Museums are grappling with a key question as they navigate the digital future: are the benefits from digital programming worth the investment of staff time, new tools, and additional resources? In other words, what is the return on investment (ROI)? Understanding the ROI can help museum leadership make strategic decisions, meet audience expectations while being mindful of staff capacity, and communicate value to external stakeholders and policy makers.
Here are six metrics - both quantitative and qualitative - that can be most helpful in measuring ROI for digital programs.
Quantitative data is the most concrete way to measure if the investment in a program resulted in specific outcomes. Our museum partners have used the following metrics to measure the ROI of their digital programs:
- Membership renewal rates: One of our museum partners, which has 38,000 member households, analyzed member behavior from March 2020 to March 2022. The case study focused on multi-year members who had participated in at least one virtual event. Our research found that 20% of members who attended at least one digital program in that two-year span were more likely to renew. Even minimal virtual participation can have an impact.
- Donations: In that same research, “90% of members that participated in a virtual program made a gift. The size of those contributions were 2.3 times greater than they had been prior to the pandemic.” Providing virtual access enhances the value of the institution to members.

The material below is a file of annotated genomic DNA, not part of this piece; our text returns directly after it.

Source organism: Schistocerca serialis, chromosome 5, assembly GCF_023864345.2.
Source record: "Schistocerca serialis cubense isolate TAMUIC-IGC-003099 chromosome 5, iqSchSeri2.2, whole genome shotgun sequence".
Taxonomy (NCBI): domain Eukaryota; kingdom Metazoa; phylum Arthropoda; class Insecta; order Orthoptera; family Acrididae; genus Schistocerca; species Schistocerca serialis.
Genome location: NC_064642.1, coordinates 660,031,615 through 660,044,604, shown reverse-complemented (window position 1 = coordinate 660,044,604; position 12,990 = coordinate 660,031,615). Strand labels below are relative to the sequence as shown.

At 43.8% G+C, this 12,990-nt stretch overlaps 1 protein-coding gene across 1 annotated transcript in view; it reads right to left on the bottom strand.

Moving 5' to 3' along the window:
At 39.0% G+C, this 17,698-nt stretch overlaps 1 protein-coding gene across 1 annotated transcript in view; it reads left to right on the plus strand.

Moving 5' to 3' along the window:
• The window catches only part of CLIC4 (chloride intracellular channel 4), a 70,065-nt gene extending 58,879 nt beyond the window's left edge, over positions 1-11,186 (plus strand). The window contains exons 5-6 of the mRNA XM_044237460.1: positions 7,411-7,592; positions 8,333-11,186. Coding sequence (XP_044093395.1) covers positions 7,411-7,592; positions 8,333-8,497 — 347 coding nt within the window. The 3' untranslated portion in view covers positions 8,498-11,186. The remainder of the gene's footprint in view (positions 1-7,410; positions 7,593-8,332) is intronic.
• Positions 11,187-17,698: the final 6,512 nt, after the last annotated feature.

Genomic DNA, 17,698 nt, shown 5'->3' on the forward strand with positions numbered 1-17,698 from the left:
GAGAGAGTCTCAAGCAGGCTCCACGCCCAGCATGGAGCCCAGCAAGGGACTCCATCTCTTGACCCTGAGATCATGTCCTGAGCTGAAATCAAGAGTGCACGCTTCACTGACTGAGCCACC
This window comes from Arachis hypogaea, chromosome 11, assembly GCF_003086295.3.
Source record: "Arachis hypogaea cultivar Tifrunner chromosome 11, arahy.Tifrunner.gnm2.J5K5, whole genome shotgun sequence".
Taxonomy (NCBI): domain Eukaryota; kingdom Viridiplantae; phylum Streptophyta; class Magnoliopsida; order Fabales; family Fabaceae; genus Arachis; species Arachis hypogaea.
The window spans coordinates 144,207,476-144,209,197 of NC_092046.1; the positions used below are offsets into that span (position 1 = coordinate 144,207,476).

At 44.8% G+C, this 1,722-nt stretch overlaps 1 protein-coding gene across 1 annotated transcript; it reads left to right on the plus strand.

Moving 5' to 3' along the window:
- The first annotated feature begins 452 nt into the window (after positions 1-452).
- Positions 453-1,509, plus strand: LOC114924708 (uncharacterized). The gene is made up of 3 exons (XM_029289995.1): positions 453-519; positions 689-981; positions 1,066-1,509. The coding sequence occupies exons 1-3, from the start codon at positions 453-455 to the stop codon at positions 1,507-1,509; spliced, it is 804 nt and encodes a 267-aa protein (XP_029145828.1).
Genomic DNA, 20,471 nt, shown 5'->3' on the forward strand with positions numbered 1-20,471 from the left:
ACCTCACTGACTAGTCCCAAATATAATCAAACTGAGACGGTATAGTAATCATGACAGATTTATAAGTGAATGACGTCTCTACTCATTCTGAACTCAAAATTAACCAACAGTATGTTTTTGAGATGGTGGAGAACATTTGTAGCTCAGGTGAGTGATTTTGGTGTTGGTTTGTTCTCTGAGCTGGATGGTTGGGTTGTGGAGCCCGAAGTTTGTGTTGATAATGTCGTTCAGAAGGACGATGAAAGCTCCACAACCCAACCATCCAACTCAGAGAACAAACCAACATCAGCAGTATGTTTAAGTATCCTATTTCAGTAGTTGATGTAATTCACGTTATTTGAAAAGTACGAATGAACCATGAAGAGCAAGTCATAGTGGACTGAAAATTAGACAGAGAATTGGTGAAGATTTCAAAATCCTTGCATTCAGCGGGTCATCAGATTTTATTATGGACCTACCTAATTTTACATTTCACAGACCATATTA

- Attendance: In another example, a museum partner with 30,000 member households scheduled four weekly member talks during a single month. Members were given a choice to attend in-person or attend virtually through an exclusive livestream. “Over the course of four member talks over the month, 2.6 times more members participated virtually when given a choice.” Digital programming increases access and attendance.
Numbers don’t always tell the whole story. Qualitative metrics capture other outcomes that also support program goals.
- Well-being: John Falk has been releasing research about the impact of museum programming on well-being. In a recent study with six institutions, he shared “the key insight is that museum experiences successfully create value by measurably enhancing a fundamental public need: the desire for personal, intellectual, social, and physical well-being.” In response to the pandemic, many museums found success with digital programs that emphasized meditation, mindfulness, and creativity.
- Relevance: Digital programs enable museums to be responsive and relevant to their communities. Instead of being reliant on months or years-long planning processes, digital enables museums to be agile and spin up programs in response to important news or events happening in their community. By creating a space for dialogue about topics that are important to different audience segments, museums can personalize their engagement and create meaningful experiences for visitors.
- Community: Virtual platforms like Gather enable visitors to extend the social experience and/or create a bridge to other like minded museum goers they may never meet in person. These digital homes can be a place for audiences like educators to create a community of practice, for subject matter experts to connect with one another, and for the museum to cultivate relationships with their various communities.
As museums consider how to measure their ROI, it's essential to ask: what are they optimizing for? The measurement(s) that are most important to an institution should be selected and digital program design should be maximized to achieve that goal. Whether it's increasing membership renewals or cultivating a sense of community, understanding the ROI of digital programs can help museums make informed decisions and allocate resources effectively. By balancing audience expectations with existing staff time and resources, museums can provide value to their communities in a way that is sustainable and impactful.
Additional Gather Resources